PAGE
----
In order to judge the quality of tobacco leaf, it is necessary to conduct sensory smoke evaluations. However, these are subjective and the results are difficult to quantify. Therefore, we have attempted to establish a quantitative method for evaluating tobacco quality by comparing results of headspace analysis. Forty-seven leaf samples of different types (flue-cured, Burley, Oriental) were analyzed. The first step in this study was to have a panel of experts smoke cigarettes made from the test tobaccos and have them evaluate 10 sensory attributes. The scores were then analyzed by the technique of principal component analysis (PCA). Results showed that the score for the flavor note attribute indicated the type of tobacco and the scores of the other 9 attributes were combined as a total to indicate smoking quality. Following the sensory study, headspace vapors of the test tobaccos were analyzed with a headspace sampler, gas chromatography, mass spectroscopy system (HS-GC-MS), in which the gas sampling loop and the HS-GC transfer line were deactivated. In order to obtain conditions for good reproducibility, the heating temperature and time of the headspace vials were examined. PCA was performed for the headspace vapor (HSV) analysis results for 31 selected peaks. The first and second principal components could be used to classify tobacco types. The third principal component partially indicated differences of smoking qualities. Finally, multiple regression analysis was performed on the HSV analysis results in order to estimate the smoking quality scores. The regression model of all samples combined had a low regression coefficient. Then, we separated the results of the three tobacco types, as we considered that the headspace data might reveal information about the classifications themselves. The final outcome was a regression model that could be applied to each type with a higher accuracy. The variables that entered the models were compared.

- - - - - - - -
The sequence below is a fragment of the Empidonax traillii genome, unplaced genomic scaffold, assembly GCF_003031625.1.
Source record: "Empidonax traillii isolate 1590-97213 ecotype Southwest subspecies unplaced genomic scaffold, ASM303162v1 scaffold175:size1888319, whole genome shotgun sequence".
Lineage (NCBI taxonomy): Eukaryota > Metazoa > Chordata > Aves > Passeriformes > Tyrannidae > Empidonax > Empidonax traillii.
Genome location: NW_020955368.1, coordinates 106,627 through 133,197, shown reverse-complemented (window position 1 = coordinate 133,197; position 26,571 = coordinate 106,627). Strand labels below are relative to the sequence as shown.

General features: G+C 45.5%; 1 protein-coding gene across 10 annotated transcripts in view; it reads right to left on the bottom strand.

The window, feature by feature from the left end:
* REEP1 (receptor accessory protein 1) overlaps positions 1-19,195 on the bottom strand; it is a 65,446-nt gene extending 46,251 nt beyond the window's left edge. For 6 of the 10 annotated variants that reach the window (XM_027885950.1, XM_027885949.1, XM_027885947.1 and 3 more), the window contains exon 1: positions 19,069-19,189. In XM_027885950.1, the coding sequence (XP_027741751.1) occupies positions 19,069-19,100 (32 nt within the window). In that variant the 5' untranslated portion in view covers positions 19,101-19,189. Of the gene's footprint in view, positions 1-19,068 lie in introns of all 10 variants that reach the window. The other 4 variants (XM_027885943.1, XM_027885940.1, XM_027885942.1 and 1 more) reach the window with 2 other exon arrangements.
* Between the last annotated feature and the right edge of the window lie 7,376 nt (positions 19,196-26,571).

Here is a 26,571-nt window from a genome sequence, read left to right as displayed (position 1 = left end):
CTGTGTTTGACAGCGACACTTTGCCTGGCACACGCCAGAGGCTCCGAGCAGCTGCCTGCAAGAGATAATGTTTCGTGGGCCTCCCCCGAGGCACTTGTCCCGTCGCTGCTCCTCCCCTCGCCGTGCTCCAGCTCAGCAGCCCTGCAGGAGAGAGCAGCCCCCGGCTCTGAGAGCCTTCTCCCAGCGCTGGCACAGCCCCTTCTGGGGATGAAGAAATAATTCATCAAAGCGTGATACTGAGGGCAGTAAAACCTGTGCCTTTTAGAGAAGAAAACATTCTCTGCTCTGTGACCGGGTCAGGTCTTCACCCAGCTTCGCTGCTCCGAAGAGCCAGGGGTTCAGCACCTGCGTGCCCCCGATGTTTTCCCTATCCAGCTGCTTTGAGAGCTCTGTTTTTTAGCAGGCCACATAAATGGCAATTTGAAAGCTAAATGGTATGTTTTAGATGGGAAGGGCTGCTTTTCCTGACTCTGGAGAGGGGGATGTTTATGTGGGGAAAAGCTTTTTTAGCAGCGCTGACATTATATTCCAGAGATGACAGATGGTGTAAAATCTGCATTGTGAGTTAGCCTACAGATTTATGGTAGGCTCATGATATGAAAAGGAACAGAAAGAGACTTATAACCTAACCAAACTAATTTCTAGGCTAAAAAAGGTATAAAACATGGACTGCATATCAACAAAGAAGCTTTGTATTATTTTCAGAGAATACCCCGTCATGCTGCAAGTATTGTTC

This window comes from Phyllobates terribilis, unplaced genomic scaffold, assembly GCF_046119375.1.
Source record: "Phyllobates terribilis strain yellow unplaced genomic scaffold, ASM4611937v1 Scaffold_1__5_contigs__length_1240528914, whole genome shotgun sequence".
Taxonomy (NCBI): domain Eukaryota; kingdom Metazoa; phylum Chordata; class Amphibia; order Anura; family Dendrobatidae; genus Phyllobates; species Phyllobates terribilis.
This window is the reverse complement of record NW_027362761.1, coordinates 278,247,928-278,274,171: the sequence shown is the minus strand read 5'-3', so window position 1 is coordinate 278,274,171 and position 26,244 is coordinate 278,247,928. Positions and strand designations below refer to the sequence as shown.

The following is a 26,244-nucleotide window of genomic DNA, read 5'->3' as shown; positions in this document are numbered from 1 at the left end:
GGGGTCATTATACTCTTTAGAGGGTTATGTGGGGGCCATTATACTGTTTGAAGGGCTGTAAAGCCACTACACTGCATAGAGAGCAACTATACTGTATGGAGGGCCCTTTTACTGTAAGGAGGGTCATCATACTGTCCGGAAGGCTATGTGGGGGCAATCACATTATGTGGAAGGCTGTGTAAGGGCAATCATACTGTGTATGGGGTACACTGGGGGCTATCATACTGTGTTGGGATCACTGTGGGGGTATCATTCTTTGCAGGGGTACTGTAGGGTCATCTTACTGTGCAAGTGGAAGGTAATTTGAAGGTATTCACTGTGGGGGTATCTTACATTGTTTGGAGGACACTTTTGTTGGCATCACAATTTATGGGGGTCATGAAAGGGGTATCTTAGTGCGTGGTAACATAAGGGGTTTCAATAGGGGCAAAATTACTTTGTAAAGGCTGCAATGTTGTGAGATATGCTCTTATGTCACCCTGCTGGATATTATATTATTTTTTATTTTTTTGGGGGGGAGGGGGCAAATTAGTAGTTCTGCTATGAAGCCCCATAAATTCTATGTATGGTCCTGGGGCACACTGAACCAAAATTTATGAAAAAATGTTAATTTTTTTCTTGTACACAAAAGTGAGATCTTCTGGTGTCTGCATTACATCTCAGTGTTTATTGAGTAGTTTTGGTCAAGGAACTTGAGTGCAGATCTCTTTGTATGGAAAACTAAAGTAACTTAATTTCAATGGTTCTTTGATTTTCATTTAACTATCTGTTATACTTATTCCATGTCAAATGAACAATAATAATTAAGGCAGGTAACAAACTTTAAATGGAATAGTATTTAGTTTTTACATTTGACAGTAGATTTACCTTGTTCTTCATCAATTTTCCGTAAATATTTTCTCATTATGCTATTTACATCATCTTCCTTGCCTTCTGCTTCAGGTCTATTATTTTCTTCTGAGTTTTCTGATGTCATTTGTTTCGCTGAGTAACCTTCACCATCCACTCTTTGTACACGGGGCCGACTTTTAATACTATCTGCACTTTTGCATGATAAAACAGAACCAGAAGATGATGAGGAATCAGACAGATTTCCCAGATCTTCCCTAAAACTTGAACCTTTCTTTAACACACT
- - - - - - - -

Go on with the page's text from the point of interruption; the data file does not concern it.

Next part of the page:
Jan Dick, Amani Al-Assaf, Chris Andrews, Ricardo Díaz-Delgado, Elli Groner, Ľuboš Halada, Zita Izakovičová, Miklós Kertész, Fares Khoury, Dušanka Krasić, Kinga Krauze, Giorgio Matteucci, Viesturs Melecis, Michael Mirtl, Daniel E. Orenstein, Elena Preda, Margarida Santos-Reis, Rognvald I. Smith, Angheluta Vadineanu, Sanja Veselić and Petteri Vihervaara